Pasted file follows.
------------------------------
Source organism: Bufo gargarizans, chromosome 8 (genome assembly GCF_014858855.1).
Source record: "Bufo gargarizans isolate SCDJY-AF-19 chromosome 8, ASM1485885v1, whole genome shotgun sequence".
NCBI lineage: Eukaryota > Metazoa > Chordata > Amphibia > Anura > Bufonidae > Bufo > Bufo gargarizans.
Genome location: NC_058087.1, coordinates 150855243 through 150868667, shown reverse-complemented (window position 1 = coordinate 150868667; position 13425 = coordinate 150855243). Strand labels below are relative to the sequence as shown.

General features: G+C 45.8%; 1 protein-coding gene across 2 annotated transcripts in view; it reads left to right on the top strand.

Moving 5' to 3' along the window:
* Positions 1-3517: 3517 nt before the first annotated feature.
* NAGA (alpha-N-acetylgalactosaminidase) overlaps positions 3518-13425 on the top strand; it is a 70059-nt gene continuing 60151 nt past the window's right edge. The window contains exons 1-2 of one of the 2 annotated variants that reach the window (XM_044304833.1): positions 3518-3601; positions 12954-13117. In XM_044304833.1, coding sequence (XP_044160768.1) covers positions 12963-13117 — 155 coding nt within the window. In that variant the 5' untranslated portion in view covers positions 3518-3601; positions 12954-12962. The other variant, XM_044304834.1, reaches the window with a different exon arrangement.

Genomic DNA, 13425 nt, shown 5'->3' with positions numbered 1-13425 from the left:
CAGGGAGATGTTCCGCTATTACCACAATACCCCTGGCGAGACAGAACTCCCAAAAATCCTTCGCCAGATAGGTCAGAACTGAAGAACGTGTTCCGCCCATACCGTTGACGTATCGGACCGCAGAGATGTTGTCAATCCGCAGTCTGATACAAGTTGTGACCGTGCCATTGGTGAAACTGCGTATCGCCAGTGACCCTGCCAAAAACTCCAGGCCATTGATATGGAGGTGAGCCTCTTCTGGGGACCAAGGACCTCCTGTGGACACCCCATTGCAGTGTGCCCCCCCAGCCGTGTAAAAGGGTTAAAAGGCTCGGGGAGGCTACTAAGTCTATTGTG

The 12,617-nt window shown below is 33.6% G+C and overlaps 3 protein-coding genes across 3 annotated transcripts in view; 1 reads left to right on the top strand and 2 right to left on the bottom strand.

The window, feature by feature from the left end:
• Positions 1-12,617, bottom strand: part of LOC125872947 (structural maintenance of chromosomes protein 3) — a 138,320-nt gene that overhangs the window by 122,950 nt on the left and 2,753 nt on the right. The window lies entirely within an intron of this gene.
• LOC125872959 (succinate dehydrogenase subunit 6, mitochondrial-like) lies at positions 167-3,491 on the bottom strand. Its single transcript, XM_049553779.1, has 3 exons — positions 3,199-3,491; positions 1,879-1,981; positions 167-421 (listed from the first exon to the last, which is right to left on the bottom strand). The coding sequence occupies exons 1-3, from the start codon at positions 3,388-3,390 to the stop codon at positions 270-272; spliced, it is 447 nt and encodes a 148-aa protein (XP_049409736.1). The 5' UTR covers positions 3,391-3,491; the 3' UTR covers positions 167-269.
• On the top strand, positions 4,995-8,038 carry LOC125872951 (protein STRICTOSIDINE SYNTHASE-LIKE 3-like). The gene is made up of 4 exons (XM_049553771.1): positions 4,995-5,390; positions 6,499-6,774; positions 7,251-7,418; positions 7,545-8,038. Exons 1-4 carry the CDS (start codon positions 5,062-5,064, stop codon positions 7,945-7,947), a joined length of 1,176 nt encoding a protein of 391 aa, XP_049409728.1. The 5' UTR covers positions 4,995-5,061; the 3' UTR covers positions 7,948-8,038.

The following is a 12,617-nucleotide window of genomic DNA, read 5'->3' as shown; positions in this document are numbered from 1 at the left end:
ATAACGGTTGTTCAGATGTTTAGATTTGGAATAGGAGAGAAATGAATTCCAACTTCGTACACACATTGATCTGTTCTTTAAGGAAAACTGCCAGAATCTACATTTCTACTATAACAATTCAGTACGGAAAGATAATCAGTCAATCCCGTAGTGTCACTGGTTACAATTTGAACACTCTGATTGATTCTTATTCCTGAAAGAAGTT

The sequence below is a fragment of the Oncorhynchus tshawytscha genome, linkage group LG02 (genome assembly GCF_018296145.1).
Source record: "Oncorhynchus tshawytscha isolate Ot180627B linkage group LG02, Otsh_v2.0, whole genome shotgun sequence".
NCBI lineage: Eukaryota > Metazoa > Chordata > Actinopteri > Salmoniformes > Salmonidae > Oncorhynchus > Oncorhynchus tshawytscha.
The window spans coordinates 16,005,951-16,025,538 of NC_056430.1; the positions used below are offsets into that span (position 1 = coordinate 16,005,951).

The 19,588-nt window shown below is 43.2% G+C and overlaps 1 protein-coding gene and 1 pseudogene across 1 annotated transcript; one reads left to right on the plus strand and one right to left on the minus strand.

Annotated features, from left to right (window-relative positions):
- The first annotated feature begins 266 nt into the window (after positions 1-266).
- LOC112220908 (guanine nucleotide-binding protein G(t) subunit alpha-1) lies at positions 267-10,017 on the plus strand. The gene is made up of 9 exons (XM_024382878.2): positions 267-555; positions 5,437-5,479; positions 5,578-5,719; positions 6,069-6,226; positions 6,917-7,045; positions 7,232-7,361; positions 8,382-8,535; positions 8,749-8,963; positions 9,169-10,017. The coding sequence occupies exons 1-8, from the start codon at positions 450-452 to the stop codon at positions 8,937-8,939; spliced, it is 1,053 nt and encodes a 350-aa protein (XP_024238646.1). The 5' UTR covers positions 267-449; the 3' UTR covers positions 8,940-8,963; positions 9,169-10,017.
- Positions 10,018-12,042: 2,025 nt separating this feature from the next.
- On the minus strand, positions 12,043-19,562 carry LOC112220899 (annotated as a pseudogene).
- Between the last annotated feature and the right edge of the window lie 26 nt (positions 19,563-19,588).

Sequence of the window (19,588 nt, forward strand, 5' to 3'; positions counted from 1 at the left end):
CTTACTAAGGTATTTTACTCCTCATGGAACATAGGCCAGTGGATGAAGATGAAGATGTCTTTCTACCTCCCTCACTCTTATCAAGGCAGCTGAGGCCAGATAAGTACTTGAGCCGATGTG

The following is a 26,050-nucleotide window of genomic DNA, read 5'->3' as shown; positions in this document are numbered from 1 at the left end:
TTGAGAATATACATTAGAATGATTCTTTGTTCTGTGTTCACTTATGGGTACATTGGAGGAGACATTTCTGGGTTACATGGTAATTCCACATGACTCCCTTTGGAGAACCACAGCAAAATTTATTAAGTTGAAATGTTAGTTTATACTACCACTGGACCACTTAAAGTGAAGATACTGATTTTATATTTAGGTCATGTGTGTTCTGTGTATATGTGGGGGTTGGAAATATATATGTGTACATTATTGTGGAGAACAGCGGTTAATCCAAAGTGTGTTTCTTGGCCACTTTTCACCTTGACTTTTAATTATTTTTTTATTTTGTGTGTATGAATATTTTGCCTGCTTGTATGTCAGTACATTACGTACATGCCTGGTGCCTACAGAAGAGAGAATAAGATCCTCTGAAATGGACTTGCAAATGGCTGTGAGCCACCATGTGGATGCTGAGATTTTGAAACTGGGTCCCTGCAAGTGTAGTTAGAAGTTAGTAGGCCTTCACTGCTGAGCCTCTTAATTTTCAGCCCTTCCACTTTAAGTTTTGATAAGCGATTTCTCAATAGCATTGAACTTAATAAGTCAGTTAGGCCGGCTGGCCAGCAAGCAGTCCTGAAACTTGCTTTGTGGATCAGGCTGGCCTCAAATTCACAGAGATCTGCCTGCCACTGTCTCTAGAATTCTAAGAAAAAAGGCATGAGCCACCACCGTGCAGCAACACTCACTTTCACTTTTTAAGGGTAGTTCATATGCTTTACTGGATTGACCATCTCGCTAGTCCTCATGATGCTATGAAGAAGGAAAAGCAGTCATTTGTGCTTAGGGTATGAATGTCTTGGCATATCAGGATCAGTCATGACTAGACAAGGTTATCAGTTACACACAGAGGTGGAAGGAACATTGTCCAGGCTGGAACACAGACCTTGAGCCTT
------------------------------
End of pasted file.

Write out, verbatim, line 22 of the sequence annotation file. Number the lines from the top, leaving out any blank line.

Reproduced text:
The 19,588-nt window shown below is 43.2% G+C and overlaps 1 protein-coding gene and 1 pseudogene across 1 annotated transcript; one reads left to right on the plus strand and one right to left on the minus strand.